Seasons are a wondrous thing! As I grew older, time seemed to speed up, and I gradually became more observant. As time sailed by, life’s cycles became more apparent. As a young man I tended to envision time as a vast, unlimited resource; time it seemed was an inexhaustible sea. Now in the autumn of my life, each hour is increasingly precious, and I thirst for each minute as it drips away from an alarmingly finite pool.
The 1870s found ol’ Hangtown completing another cycle of its own. Following completion of the Transcontinental Railroad, much of the freight that had previously gone through Placerville by wagon, now circumvented the ravine city by rail. Hangtown’s traffic took another nosedive, and our freight service took on a mighty leisurely pace! Simultaneously, our fortuitous investment in railroad stock began paying some pretty good dividends! Lidge and I were able to cut back to eight-hour days, with weekends off. With most of our route now consisting of local trips, we were home most evenings and beginning to live the good life. With dividends coming in regularly, our finances perked up considerably, and we began indulging in a few luxuries. One weekend I found a good buy at auction, and surprised Mariah with a piano. We put the oak veneered upright against the east wall of the parlor, and following some practice, Mariah and Eliza both got pretty good! Quite often on Fridays, the Kinneys would come for dinner and spend the evening. The girls would play the piano, Lidge would accompany on his concertina, all of us would sing, and the entire house would ring with music and laughter.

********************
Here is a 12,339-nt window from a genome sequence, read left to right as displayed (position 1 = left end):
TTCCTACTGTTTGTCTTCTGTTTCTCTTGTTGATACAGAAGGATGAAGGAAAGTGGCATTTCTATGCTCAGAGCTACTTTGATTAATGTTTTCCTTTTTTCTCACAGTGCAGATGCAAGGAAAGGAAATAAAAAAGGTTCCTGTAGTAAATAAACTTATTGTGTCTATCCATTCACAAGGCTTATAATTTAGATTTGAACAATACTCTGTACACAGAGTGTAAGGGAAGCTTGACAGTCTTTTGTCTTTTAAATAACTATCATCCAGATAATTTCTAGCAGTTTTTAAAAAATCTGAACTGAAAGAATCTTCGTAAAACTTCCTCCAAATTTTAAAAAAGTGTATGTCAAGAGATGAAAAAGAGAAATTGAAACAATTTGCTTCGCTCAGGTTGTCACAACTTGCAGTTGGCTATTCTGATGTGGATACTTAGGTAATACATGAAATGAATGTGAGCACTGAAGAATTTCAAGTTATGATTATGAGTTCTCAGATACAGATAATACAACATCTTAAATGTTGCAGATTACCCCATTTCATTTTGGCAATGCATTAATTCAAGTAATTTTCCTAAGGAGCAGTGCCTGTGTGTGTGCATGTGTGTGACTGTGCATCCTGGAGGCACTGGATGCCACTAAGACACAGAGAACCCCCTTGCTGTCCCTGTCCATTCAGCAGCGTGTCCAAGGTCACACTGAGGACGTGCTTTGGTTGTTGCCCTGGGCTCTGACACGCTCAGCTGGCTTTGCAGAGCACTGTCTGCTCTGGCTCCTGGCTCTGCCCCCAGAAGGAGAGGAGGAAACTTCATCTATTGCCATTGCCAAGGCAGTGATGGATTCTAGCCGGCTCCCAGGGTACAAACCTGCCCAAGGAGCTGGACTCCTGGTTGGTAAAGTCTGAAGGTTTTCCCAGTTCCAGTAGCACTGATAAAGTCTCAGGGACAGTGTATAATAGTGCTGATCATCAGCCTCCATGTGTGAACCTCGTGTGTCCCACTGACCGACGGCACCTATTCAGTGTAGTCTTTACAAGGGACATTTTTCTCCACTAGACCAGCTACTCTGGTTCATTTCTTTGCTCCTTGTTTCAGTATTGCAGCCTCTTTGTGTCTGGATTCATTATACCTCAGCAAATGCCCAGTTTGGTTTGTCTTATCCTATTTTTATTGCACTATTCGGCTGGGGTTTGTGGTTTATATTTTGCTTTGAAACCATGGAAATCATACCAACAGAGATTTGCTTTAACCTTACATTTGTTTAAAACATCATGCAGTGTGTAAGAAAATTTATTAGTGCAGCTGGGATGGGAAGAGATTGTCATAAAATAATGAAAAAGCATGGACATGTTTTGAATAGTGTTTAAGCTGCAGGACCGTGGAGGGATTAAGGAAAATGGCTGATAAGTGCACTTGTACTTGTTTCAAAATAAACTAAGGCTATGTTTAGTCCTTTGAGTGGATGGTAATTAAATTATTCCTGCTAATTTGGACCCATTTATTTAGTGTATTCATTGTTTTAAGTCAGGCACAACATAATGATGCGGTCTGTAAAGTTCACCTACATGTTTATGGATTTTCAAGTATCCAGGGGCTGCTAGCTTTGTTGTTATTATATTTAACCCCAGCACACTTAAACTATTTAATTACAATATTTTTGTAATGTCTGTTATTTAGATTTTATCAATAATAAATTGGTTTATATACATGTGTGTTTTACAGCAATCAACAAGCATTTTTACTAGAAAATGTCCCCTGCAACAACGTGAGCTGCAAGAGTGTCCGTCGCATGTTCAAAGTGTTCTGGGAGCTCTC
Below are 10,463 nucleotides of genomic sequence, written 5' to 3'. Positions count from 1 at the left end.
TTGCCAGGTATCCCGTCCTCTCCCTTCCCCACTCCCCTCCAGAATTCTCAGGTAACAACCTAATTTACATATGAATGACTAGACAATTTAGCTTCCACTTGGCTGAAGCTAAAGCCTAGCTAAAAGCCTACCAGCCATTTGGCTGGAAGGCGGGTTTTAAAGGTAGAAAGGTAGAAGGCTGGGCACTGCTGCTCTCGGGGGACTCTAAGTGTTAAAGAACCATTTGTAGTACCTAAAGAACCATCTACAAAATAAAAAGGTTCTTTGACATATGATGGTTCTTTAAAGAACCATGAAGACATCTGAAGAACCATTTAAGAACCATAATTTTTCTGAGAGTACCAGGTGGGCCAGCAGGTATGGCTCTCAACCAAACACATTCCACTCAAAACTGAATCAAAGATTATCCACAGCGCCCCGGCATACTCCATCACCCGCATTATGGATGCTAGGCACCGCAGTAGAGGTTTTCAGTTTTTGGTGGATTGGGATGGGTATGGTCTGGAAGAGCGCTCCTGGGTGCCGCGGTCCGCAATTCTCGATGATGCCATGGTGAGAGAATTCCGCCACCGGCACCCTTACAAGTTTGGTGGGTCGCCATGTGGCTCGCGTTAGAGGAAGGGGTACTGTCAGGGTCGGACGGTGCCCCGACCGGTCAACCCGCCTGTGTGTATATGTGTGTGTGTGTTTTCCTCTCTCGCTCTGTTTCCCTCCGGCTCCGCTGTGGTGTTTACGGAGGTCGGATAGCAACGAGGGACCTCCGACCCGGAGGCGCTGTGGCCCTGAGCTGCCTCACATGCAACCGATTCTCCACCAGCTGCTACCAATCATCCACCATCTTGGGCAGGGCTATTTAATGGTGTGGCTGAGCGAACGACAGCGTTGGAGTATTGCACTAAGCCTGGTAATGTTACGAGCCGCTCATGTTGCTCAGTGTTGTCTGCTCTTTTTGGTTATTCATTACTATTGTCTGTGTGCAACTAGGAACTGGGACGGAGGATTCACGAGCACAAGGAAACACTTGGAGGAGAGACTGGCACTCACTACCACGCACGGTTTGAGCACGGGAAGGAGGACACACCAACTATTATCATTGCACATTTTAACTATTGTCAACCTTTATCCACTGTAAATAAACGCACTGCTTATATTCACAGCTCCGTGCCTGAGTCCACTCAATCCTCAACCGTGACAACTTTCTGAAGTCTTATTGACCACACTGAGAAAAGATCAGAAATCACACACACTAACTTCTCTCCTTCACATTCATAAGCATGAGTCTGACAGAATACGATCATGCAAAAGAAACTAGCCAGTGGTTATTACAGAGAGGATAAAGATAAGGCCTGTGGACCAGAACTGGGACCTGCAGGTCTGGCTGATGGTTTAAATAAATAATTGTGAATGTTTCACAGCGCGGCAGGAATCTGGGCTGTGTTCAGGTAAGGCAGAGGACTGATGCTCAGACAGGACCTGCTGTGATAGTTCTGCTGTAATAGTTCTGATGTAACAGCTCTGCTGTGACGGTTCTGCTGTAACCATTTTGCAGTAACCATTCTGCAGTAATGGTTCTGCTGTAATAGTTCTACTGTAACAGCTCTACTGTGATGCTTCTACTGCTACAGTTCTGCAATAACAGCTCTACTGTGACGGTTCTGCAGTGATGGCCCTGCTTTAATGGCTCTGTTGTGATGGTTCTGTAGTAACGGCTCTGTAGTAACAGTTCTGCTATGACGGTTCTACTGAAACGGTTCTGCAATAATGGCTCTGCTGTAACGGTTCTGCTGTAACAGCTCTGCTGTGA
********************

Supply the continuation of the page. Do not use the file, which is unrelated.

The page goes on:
We made a number of home improvements during these years, and achieved an unprecedented level of sophistication by closing in a portion of the back porch for use as a water closet. These state of the art facilities boasted shiny, new porcelain fixtures, complete with a claw foot bathtub, pedestal sink, and a remarkable flush toilet. These advancements, besides being lavishly convenient, proved to be quite a novelty here on Reservoir Hill, and drew fascinated children from all over the community, requiring the procurement of extravagant amounts of derriere-grooming supplies, and necessitating copious quantities of time, spent in the grooming of the facilities themselves, as our aim was to keep the facilities immaculate, but the children’s’ aim was atrocious! “Obie’s Quest”